U.S. tourists, guide kidnapped by Bedouins in Egypt’s Sinai freed
Two American women and their Egyptian tour guide, who were captured by armed Bedouins in the Sinai peninsula on Friday, have been released unharmed after several hours, security officials said.
Masked gunmen had held up the tourists’ bus at Wadi al-Soal in south Sinai as it left the historic monastery of St. Catherine en route to the Red Sea resort of Sharm al-Sheikh.
Earlier Friday, Bedouin sources told AFP the kidnappers were demanding the release of relatives held in Egyptian jails, without providing further details.
State television said a military airplane had been deployed over south Sinai, as a search operation quickly got underway.
Security in the isolated desert region has deteriorated since the overthrow of President Hosni Mubarak in a popular uprising last February. South Sinai’s Red Sea coast is a major tourism hub for Egypt.
The two tourists were among a party of five travelling from Saint Catherine’s monastery in central Sinai to the resort town of Sharm el-Sheikh when a vehicle carrying men armed with machineguns stopped their small bus, the sources said.
The gunmen first took all the tourists’ money and valuables and then, as an apparent afterthought, grabbed the two women, forced them into their vehicle and fled into the mountains, the security officials said.
Two army and police search parties had gone into the area to try to track them down, the officials said.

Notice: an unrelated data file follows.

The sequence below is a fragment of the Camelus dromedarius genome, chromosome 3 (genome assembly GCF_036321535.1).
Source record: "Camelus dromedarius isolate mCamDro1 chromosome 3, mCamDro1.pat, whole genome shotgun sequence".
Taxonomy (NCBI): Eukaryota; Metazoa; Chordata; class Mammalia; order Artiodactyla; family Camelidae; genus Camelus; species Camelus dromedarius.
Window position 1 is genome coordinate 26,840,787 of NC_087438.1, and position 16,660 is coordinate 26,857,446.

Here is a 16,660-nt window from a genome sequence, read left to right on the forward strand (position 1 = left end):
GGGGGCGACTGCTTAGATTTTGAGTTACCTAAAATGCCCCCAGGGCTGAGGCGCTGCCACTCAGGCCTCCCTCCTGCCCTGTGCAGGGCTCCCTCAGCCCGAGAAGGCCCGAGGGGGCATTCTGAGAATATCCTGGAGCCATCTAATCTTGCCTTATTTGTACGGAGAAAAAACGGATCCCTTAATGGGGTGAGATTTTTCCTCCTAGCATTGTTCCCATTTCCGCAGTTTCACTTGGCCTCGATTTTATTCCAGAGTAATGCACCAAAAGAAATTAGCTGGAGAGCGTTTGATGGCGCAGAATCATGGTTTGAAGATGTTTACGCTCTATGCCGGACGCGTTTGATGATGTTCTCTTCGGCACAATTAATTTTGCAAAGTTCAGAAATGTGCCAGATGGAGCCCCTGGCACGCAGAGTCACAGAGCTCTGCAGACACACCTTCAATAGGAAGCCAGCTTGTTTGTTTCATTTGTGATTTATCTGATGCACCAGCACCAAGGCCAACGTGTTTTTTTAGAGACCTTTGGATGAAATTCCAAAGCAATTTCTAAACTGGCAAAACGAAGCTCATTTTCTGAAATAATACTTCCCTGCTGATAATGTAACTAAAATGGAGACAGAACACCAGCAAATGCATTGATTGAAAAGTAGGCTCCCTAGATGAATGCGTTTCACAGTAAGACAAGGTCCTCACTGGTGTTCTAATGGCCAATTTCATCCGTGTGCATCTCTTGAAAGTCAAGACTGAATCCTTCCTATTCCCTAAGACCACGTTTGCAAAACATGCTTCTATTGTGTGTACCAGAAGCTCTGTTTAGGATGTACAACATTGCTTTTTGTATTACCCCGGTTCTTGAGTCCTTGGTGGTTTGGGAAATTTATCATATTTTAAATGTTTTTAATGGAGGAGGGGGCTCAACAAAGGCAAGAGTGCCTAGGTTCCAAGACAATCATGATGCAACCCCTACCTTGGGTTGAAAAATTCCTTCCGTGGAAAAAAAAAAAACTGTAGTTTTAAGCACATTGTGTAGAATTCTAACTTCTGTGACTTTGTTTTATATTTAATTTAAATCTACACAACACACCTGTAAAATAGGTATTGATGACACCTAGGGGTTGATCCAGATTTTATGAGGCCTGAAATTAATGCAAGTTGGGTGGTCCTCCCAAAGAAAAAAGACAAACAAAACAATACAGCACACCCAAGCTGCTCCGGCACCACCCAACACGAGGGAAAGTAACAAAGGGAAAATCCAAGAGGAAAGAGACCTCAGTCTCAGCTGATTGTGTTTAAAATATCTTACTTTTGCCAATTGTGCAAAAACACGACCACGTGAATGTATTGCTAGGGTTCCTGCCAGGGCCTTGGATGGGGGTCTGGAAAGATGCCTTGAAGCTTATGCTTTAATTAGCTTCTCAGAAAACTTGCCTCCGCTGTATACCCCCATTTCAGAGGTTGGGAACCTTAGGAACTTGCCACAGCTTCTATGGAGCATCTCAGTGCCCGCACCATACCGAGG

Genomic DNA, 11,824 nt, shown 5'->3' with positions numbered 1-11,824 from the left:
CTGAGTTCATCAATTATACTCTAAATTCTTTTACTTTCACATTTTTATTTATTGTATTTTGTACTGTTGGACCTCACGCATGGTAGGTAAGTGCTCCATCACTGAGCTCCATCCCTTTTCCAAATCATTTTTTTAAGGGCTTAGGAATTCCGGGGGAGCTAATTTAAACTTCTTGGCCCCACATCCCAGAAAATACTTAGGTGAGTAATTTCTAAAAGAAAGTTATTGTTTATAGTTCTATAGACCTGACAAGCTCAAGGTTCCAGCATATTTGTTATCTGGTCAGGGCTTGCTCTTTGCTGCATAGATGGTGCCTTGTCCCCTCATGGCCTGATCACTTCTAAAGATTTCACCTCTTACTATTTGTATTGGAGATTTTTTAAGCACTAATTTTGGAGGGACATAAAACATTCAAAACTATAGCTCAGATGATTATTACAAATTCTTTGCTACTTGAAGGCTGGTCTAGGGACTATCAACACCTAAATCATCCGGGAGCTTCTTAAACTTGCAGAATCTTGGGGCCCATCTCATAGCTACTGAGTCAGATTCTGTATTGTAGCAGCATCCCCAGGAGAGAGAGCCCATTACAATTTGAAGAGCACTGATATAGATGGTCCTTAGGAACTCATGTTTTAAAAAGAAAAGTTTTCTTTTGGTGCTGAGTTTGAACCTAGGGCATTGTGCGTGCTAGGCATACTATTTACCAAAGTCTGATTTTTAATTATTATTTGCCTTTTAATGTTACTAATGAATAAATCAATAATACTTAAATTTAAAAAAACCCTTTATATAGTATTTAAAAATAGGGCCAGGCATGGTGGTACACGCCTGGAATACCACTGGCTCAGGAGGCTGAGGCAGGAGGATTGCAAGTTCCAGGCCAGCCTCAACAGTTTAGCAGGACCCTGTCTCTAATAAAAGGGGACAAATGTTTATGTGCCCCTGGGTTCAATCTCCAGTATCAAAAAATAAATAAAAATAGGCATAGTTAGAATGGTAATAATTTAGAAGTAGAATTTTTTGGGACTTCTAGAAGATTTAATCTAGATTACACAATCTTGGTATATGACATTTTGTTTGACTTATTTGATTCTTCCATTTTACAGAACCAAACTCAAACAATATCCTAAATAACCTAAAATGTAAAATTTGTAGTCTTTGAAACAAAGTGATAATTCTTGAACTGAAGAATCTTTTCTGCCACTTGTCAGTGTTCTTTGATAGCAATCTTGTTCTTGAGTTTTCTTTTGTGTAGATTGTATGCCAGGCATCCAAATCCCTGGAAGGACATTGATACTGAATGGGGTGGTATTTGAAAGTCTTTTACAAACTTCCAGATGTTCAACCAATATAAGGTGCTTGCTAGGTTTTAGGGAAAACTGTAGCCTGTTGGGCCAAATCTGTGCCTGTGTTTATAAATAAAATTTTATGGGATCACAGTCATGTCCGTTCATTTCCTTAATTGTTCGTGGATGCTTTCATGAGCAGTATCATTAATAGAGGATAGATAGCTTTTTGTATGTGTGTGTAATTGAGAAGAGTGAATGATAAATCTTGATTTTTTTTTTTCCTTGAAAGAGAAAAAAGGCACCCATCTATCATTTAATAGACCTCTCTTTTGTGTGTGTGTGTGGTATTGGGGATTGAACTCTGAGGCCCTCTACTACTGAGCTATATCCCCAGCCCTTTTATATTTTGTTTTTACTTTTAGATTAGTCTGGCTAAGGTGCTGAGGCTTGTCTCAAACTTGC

The incident comes just days after Bedouins in north Sinai briefly seized 25 Chinese workers employed by a military owned cement factory, to demand the release of Islamist relatives detained over bombings in the peninsula between 2004 and 2006.
Bedouin in the Sinai, who complain of neglect and discrimination by the authorities in Cairo, have attacked police stations and blocked access to towns to show their discontent and press for the release of fellow tribesmen from prison.
Last month, Bedouin seized 50 German and British tourists whose coach accidentally crossed a roadblock they had set up as a protest against the governor of South Sinai.
Those tourists, who were also on a trip to the monastery, were released a few hours later.
Four armed men also attacked a hotel in an Egyptian Red Sea resort popular with Israeli holidaymakers last month before fleeing when police returned fire.